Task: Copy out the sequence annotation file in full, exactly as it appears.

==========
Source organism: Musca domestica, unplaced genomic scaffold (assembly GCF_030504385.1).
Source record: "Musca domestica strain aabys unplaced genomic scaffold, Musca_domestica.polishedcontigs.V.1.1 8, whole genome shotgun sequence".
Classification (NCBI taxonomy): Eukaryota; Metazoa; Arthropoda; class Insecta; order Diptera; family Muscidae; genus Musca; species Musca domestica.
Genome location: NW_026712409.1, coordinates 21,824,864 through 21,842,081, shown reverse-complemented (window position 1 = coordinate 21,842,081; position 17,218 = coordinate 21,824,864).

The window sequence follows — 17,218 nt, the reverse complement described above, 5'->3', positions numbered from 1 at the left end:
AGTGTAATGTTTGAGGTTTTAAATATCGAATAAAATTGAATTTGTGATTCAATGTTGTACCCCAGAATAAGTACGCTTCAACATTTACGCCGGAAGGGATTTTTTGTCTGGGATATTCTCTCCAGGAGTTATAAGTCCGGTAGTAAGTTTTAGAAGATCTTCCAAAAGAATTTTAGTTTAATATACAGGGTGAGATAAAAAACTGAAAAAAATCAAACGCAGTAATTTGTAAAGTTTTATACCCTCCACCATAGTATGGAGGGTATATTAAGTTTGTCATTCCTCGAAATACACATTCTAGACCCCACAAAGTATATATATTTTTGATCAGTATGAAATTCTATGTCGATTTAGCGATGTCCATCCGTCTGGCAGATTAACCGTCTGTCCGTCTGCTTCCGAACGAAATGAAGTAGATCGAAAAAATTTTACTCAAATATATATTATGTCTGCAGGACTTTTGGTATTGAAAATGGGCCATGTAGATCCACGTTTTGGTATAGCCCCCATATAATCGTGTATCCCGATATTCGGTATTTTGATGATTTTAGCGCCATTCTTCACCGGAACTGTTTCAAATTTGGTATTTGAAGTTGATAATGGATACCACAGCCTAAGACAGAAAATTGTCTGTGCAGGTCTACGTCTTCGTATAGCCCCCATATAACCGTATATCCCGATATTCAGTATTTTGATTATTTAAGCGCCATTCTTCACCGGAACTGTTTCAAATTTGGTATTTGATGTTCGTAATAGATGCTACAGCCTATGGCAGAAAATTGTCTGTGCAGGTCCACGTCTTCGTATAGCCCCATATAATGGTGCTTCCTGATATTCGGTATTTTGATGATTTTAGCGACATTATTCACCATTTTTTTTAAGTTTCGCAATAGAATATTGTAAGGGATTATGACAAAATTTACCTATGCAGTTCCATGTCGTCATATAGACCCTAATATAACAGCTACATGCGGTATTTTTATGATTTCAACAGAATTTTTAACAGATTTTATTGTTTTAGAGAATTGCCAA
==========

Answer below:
Source organism: Musca domestica, unplaced genomic scaffold (assembly GCF_030504385.1).
Source record: "Musca domestica strain aabys unplaced genomic scaffold, Musca_domestica.polishedcontigs.V.1.1 8, whole genome shotgun sequence".
Classification (NCBI taxonomy): Eukaryota; Metazoa; Arthropoda; class Insecta; order Diptera; family Muscidae; genus Musca; species Musca domestica.
Genome location: NW_026712409.1, coordinates 21,824,864 through 21,842,081, shown reverse-complemented (window position 1 = coordinate 21,842,081; position 17,218 = coordinate 21,824,864).

The window sequence follows — 17,218 nt, the reverse complement described above, 5'->3', positions numbered from 1 at the left end:
AGTGTAATGTTTGAGGTTTTAAATATCGAATAAAATTGAATTTGTGATTCAATGTTGTACCCCAGAATAAGTACGCTTCAACATTTACGCCGGAAGGGATTTTTTGTCTGGGATATTCTCTCCAGGAGTTATAAGTCCGGTAGTAAGTTTTAGAAGATCTTCCAAAAGAATTTTAGTTTAATATACAGGGTGAGATAAAAAACTGAAAAAAATCAAACGCAGTAATTTGTAAAGTTTTATACCCTCCACCATAGTATGGAGGGTATATTAAGTTTGTCATTCCTCGAAATACACATTCTAGACCCCACAAAGTATATATATTTTTGATCAGTATGAAATTCTATGTCGATTTAGCGATGTCCATCCGTCTGGCAGATTAACCGTCTGTCCGTCTGCTTCCGAACGAAATGAAGTAGATCGAAAAAATTTTACTCAAATATATATTATGTCTGCAGGACTTTTGGTATTGAAAATGGGCCATGTAGATCCACGTTTTGGTATAGCCCCCATATAATCGTGTATCCCGATATTCGGTATTTTGATGATTTTAGCGCCATTCTTCACCGGAACTGTTTCAAATTTGGTATTTGAAGTTGATAATGGATACCACAGCCTAAGACAGAAAATTGTCTGTGCAGGTCTACGTCTTCGTATAGCCCCCATATAACCGTATATCCCGATATTCAGTATTTTGATTATTTAAGCGCCATTCTTCACCGGAACTGTTTCAAATTTGGTATTTGATGTTCGTAATAGATGCTACAGCCTATGGCAGAAAATTGTCTGTGCAGGTCCACGTCTTCGTATAGCCCCATATAATGGTGCTTCCTGATATTCGGTATTTTGATGATTTTAGCGACATTATTCACCATTTTTTTTAAGTTTCGCAATAGAATATTGTAAGGGATTATGACAAAATTTACCTATGCAGTTCCATGTCGTCATATAGACCCTAATATAACAGCTACATGCGGTATTTTTATGATTTCAACAGAATTTTTAACAGATTTTATTGTTTTAGAGAATTGCCAA